• Remote work allows for variety and customization in your work environment. This boosts creativity, accommodates diversity, and create a culture of inclusion.
  • Having remote workers increases the diversity of the workforce and creates a better product through that diversity.
  • By removing the social engineering and politics present in onsite offices, such as causal drive by conversations, employees are valued for their skills rather than their politics.

Fear Of Change and Loss Of Control

This section will be pairs of excuses (fears) and counterpoints to address those fears.

Excuse: We can’t suddenly ask the whole company to work remotely.

Counterpoint: We can start by having some remote teams or even slowly shortening our in-office work week to work out the kinks first.

Excuse: Great ideas only happen with in person collaboration

Counterpoint: First, this isn’t true. In fact, being out of the office offers more opportunity for creative thinking because moving to a different setting can often prompt new ways of thinking. Secondly, even if this were true, we can only work on a couple of great ideas at a time. In that case, we only need to meet to generate “great ideas” once or twice a year.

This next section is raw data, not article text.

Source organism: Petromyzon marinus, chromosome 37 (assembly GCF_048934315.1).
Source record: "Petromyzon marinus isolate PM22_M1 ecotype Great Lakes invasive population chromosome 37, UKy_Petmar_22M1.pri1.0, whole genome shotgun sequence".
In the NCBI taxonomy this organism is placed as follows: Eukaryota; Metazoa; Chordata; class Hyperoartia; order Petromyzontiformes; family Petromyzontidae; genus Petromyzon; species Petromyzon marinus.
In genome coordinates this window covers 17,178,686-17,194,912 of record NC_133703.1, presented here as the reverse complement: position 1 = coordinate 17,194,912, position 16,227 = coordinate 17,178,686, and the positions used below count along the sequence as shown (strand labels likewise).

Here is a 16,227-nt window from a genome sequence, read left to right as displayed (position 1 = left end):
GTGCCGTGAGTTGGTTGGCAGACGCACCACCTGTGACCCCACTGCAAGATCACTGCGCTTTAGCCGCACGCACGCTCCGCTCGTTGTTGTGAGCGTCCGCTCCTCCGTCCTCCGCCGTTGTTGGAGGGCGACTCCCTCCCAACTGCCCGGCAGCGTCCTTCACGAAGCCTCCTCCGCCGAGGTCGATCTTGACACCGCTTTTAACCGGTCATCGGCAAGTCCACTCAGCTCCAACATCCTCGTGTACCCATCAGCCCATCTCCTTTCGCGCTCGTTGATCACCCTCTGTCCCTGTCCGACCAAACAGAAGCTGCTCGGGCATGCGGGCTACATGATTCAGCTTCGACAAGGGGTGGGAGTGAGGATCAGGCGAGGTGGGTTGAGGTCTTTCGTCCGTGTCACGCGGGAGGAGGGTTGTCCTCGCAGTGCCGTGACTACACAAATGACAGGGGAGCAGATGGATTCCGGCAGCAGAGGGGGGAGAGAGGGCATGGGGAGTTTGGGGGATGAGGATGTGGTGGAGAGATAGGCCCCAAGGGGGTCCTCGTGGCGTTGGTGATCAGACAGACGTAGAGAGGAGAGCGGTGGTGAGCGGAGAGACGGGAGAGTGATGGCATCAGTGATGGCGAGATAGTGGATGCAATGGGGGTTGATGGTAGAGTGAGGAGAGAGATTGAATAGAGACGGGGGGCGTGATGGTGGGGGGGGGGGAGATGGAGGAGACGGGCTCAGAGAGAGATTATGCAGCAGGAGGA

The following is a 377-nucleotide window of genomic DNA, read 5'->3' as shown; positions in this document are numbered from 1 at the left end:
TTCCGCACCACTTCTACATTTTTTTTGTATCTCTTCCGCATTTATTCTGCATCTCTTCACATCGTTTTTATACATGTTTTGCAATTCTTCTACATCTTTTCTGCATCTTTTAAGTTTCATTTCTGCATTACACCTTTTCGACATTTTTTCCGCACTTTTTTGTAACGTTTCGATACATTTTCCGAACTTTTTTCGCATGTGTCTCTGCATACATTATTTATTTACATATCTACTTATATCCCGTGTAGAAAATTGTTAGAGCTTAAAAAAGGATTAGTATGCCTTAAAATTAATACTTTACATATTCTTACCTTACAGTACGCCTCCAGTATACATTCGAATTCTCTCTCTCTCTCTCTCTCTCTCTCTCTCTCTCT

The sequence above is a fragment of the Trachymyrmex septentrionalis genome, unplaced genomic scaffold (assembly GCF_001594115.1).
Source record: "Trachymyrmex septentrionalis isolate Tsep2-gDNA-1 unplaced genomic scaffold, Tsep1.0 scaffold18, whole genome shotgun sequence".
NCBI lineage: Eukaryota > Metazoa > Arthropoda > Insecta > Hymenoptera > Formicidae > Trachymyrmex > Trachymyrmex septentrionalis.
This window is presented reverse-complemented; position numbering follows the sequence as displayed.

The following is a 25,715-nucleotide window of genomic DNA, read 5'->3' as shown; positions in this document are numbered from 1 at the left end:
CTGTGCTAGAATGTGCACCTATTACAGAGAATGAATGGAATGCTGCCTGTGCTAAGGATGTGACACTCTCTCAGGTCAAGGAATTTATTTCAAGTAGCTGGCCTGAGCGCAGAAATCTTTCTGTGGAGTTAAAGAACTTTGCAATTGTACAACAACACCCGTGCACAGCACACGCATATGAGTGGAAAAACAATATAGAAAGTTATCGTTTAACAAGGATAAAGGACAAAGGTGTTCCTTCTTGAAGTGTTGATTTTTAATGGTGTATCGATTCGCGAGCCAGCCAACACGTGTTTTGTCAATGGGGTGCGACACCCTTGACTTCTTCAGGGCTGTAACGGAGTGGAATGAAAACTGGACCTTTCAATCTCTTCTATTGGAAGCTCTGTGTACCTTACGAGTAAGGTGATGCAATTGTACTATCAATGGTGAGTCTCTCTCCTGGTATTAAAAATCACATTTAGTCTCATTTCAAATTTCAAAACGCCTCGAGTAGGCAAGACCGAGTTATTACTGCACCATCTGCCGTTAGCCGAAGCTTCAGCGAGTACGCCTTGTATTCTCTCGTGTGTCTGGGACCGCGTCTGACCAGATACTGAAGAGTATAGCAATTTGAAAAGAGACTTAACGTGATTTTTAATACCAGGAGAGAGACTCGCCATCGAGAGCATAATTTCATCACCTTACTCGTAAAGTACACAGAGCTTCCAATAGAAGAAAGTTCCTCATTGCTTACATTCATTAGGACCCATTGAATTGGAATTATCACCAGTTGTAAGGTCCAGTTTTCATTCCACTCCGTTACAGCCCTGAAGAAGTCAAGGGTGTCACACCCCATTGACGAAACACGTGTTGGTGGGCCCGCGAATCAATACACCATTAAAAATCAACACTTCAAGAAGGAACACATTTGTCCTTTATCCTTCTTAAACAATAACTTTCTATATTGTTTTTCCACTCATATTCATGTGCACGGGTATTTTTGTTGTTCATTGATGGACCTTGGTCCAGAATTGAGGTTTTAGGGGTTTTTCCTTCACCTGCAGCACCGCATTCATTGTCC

Excuse: People are just going to slack off more

Counterpoint: We need to accept that people are going to slack of and be lazy no matter where they are. If their work isn’t engaging, they won’t want to do it. If your employees are slacking, it’s about lack of engaging work, not about where they are working.

Excuse: Remote workers are a security vulnerability.

Counterpoint: There are many products and services available to protect employee devices regardless of location including drive encryption, multi factor authentication, and remotely wiping devices.

Excuse: We need to be available during certain hours for our clients.

Counterpoint: The same person doesn’t need to be available during those hours so you can set a rotation such that at least one person is available during those hours. You can also set expectations with the clients about hours of availability.

Excuse: If I let some people work from home, everyone will want to.

Counterpoint: If there is something all your employees want to, is it really such a bad thing to give to them when you can maintain productivity?

Excuse: Not all jobs can be done remotely so none of them should be remote.